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Neoclassical Revival

Like the Beaux Arts style, Neoclassical Revival was inspired by the mammoth Great White City of the 1893 World's Columbian Exposition in Chicago. Neoclassical Revival designs, although less ornate than Beaux Arts buildings, are still noted for their extravagant and eclectic use of historical details. The Neoclassical Revival emulated Greek and Roman architecture, looking back also at the Federal or Jeffersonian periods, but added extra classical details for both large public buildings and small temple-like dwellings. This conservative style represented stability and strength and was frequently used for banks, libraries, museums, government buildings, and institutes of learning. The style was very popular between 1890 and 1920.

The most predominant features of Neoclassical Revival buildings are massive columns and decorated capitals, usually Ionic or Corinthian. Other features of this formal style include:

  • Monumental in appearance, usually in a temple form
  • Smooth stone finishes
  • Full-length porches that rise to the top of the building
  • Balconies and pedimented porches on the front façade
  • Balustrades
  • Elaborate cornices
  • Symmetrical, with rectangular rooms

The style was first used on houses for the wealthy but trickled down to middle class homes in the 20th century. The architect most associated with the Neoclassical Revival is Stanford White of McKim, Mead & White, who also specialized in Beaux Arts structures. Many architects, notably Louis Sullivan and Frank Lloyd Wright, found the style too predictable and confining, so they developed counter architectural styles that were freer in form.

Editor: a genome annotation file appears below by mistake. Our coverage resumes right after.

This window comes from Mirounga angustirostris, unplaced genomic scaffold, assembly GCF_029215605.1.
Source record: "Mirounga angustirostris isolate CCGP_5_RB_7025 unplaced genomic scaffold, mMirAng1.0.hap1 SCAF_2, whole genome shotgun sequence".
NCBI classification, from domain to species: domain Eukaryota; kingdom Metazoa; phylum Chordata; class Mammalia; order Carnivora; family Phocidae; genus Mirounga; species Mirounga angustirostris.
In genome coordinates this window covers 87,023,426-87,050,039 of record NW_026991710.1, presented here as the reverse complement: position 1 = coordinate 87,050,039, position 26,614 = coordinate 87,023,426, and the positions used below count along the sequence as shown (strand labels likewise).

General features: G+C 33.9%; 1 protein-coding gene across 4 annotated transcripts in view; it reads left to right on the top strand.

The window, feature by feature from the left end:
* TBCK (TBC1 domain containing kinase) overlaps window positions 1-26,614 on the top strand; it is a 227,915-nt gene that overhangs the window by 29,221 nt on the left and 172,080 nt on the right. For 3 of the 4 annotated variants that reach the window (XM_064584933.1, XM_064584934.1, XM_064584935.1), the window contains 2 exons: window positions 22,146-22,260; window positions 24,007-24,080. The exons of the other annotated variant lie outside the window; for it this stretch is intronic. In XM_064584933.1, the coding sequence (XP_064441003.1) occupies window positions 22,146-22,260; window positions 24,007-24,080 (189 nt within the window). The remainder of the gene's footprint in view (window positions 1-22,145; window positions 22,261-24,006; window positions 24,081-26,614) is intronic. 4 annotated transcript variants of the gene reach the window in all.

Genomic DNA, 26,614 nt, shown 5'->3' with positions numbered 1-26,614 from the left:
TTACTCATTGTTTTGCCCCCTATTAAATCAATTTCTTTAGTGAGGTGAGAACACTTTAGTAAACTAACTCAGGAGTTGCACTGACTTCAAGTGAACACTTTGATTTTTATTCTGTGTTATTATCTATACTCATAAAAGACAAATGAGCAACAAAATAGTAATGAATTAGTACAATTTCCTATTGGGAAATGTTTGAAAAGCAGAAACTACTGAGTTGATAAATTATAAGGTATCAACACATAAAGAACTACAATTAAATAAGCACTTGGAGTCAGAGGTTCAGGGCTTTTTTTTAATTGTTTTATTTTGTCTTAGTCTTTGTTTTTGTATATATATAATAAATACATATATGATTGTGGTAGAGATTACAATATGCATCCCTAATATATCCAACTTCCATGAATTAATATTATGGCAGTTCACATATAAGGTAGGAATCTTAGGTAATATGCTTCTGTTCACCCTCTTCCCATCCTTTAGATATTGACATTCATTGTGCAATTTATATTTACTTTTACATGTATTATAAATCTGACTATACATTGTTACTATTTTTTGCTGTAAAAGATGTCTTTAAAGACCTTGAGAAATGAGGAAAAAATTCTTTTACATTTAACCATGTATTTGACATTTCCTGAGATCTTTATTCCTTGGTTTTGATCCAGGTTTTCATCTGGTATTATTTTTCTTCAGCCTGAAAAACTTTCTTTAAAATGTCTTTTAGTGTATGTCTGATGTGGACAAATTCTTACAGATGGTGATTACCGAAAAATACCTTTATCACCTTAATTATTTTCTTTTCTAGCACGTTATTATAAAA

Unlike the popular Colonial Revival style in Fullerton, the Neoclassical Revival style was rarely used for either public or private buildings. The finest example of this style in Fullerton is the Pierotti House (1909), listed on the National Register of Historic Places, at 1731 N. Bradford Avenue. An excellent example of a one-story residence with neoclassical elements is the Kelley House (1923), a Fullerton Local Landmark, at 539 W. Fern Drive.

Read More about the Neoclassical Revival:

  • Bock, Gordon. "The Neoclassical Style."¬†Old House Journal¬†February 2002: 68-73.
  • Middleton, Robin. Neoclassical and 19th Century Architecture. New York: Abrams, 1980.

Pierotti House (1909) - 1731 N. Bradford
Pierotti House (1909)
1731 N. Bradford Ave.


Herald Kelley House (1923) - 539 W. Fern Drive
Kelley House (1923)
539 W. Fern Drive



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